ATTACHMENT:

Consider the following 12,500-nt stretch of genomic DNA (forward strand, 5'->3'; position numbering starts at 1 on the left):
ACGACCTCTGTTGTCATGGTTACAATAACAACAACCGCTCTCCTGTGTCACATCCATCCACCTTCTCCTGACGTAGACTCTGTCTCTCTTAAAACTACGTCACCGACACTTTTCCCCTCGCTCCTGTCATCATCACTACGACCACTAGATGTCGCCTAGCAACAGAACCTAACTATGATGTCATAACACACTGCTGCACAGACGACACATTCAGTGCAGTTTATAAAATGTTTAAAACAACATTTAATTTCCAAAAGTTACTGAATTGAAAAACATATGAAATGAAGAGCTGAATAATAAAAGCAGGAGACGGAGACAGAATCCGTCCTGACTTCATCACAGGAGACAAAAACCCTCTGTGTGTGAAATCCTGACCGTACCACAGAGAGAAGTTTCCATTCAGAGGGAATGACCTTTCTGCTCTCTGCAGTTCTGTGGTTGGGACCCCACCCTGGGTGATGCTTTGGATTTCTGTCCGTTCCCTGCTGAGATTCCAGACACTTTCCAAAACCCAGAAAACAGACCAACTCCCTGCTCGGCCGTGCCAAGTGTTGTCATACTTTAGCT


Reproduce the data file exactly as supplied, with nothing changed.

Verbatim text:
Consider the following 12,500-nt stretch of genomic DNA (forward strand, 5'->3'; position numbering starts at 1 on the left):
ACGACCTCTGTTGTCATGGTTACAATAACAACAACCGCTCTCCTGTGTCACATCCATCCACCTTCTCCTGACGTAGACTCTGTCTCTCTTAAAACTACGTCACCGACACTTTTCCCCTCGCTCCTGTCATCATCACTACGACCACTAGATGTCGCCTAGCAACAGAACCTAACTATGATGTCATAACACACTGCTGCACAGACGACACATTCAGTGCAGTTTATAAAATGTTTAAAACAACATTTAATTTCCAAAAGTTACTGAATTGAAAAACATATGAAATGAAGAGCTGAATAATAAAAGCAGGAGACGGAGACAGAATCCGTCCTGACTTCATCACAGGAGACAAAAACCCTCTGTGTGTGAAATCCTGACCGTACCACAGAGAGAAGTTTCCATTCAGAGGGAATGACCTTTCTGCTCTCTGCAGTTCTGTGGTTGGGACCCCACCCTGGGTGATGCTTTGGATTTCTGTCCGTTCCCTGCTGAGATTCCAGACACTTTCCAAAACCCAGAAAACAGACCAACTCCCTGCTCGGCCGTGCCAAGTGTTGTCATACTTTAGCT